South Carolina Sen. Tim Scott says he still hopes to revive police reform bill

SALT LAKE CITY — Sen. Tim Scott, R-South Carolina, said time is running out to get his police reform bill, drafted in the wake of Black Lives Matter protests, through Congress in an election year and warned it would be “bad news for communities of color to wait,” during a webinar sponsored by former Utah Sen. Orrin Hatch’s foundation.

“I’ve called it the ‘Lazarus moment.’ There is a chance that (it) will rise from the dead in the next few days. If it doesn’t happen between now and next week, it probably does not happen before the election,” Scott, the Republican Party’s only Black senator, said during a virtual panel discussion on “Race and Civility in America.”

Asked about keeping partisanship out of discussions about race, Scott said he set aside his personal reaction to his bill being “demonized” by opponents. Senate Minority Whip Dick Durbin, D-Illinois, apologized to Scott last month after cautioning against passing “token” police reform in a floor speech.

Scott did not refer to Durbin by name Wednesday but said his bill had been labeled “token legislation. They said that with great clarity. I sat down with that person even after the comments because I’m more interested in the outcome for the communities that are suffering than I am with whether or not he hurts my feelings or not.”

The South Carolina senator spoke of growing up in poverty and believing no one from his neighborhood would amount to much until meeting the manager of a fast-food restaurant who became a mentor and changed his life. Still, as recently as this year, he said he’s been stopped by police while driving based on the color of his skin.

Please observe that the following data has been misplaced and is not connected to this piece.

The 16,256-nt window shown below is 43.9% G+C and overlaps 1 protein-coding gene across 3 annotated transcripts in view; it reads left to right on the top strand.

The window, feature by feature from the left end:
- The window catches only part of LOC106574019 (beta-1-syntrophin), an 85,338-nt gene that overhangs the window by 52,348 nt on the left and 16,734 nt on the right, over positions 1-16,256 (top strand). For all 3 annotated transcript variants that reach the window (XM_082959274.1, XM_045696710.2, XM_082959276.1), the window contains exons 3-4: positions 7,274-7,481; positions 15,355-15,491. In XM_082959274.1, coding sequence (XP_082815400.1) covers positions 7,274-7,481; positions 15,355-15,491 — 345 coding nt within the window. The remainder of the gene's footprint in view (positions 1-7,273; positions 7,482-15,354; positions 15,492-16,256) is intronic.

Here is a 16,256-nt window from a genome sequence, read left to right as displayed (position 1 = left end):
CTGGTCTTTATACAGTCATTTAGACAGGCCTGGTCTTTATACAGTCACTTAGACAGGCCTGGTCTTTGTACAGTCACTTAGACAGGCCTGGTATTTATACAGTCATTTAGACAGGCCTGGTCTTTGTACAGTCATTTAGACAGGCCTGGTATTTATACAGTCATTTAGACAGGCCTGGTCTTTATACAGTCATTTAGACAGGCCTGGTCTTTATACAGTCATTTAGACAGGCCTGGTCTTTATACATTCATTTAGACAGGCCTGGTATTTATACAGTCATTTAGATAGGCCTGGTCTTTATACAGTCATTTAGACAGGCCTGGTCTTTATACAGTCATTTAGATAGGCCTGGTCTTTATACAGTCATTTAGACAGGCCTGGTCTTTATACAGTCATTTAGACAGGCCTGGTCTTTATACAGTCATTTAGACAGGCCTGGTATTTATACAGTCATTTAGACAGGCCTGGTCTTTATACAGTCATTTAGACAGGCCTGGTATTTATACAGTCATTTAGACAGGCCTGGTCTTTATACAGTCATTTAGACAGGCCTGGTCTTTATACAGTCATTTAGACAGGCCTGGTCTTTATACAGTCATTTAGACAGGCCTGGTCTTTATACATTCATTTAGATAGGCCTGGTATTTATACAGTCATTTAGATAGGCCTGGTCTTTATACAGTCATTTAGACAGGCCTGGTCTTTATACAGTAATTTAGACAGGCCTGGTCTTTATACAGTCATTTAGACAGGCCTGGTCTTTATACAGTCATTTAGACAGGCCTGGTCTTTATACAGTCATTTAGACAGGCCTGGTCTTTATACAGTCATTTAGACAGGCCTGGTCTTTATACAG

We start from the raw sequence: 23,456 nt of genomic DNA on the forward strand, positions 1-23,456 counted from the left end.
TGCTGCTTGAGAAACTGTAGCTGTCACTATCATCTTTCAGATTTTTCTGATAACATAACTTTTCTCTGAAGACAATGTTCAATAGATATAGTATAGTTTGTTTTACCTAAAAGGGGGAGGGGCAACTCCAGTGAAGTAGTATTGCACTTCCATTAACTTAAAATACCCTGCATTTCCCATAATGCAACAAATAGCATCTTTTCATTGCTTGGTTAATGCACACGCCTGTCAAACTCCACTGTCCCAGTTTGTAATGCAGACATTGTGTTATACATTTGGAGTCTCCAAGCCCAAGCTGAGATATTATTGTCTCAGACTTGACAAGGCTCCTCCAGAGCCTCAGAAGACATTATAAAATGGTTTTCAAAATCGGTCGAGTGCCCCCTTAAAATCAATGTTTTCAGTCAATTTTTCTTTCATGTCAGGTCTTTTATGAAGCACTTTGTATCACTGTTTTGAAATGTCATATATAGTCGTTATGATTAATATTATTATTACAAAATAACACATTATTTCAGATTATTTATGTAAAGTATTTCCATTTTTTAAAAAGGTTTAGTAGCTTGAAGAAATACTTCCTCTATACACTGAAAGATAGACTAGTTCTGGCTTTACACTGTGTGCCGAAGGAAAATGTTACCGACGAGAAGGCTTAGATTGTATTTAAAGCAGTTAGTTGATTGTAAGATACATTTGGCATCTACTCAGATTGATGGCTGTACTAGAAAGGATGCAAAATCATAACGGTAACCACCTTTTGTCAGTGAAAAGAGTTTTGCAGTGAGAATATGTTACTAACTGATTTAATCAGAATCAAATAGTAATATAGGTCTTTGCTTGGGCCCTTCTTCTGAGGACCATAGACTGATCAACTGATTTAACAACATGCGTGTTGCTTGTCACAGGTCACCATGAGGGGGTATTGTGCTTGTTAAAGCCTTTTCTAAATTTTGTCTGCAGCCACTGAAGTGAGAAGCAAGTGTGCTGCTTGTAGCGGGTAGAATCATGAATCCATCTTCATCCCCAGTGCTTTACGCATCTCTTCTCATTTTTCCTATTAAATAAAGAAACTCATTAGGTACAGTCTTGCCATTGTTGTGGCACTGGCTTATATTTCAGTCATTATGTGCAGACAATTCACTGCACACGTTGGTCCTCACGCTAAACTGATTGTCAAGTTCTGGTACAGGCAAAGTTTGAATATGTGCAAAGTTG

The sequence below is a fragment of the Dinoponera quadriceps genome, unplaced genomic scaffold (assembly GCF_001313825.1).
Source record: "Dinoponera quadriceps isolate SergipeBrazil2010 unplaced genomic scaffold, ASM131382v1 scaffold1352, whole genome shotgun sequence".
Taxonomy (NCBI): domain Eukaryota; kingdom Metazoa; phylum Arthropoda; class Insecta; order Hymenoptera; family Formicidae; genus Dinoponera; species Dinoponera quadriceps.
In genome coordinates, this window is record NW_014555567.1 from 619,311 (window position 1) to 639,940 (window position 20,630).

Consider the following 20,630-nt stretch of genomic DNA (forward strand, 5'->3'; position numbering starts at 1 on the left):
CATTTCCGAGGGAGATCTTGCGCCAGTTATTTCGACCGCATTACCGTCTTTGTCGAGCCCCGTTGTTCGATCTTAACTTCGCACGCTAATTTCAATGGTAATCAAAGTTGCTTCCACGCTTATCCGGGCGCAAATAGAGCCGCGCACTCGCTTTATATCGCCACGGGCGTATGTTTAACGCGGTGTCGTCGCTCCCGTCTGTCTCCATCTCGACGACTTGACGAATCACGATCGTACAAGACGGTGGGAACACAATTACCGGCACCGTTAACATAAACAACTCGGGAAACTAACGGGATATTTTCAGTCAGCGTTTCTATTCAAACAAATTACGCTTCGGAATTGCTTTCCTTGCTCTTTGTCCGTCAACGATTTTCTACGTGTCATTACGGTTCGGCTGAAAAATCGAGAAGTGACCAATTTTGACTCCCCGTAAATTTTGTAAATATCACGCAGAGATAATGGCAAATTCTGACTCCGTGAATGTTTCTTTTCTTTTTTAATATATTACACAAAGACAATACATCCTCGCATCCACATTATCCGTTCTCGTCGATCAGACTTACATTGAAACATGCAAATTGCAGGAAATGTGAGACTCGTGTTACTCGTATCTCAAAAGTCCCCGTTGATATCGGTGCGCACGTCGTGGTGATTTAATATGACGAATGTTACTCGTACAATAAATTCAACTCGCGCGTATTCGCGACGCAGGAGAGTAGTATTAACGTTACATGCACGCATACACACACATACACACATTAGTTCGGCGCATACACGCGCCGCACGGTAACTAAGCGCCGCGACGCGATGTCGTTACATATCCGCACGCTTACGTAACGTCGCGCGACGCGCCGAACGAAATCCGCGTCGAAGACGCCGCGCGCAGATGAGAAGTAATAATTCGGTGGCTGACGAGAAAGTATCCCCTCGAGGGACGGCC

“It hurts. It hurts to have the spotlight on you for something that you didn’t do that you’re being accused of doing, When you know you’re right or that you are innocent, to be labeled as guilty is belittling, sometimes devaluing and even to the point that some have experienced — I have not — dehumanizing,” Scott said.

“It really does leave a stain on your soul.”

He referred to advice given to him shortly after he took office by the late civil rights icon and longtime congressman, John Lewis, that “no matter what happens to you in life, do not let it make you bitter … make it better. Don’t get bitter. Make it better for other people.”

Before leaving the panel, Scott praised the chairman of the Orrin G. Hatch Foundation, Zions Bank President and CEO Scott Anderson, for his willingness to listen to what needs to be done to ensure diversity, saying it’s powerful to “have corporate America reach out and say, ‘Help me understand.’”

Anderson said the senator spoke to the bank’s board, which has taken steps to ensure “no one is left out” by working to advance two principles, that all Americans must have equal opportunities to prosper and that economic inclusion is essential to creating those opportunities.

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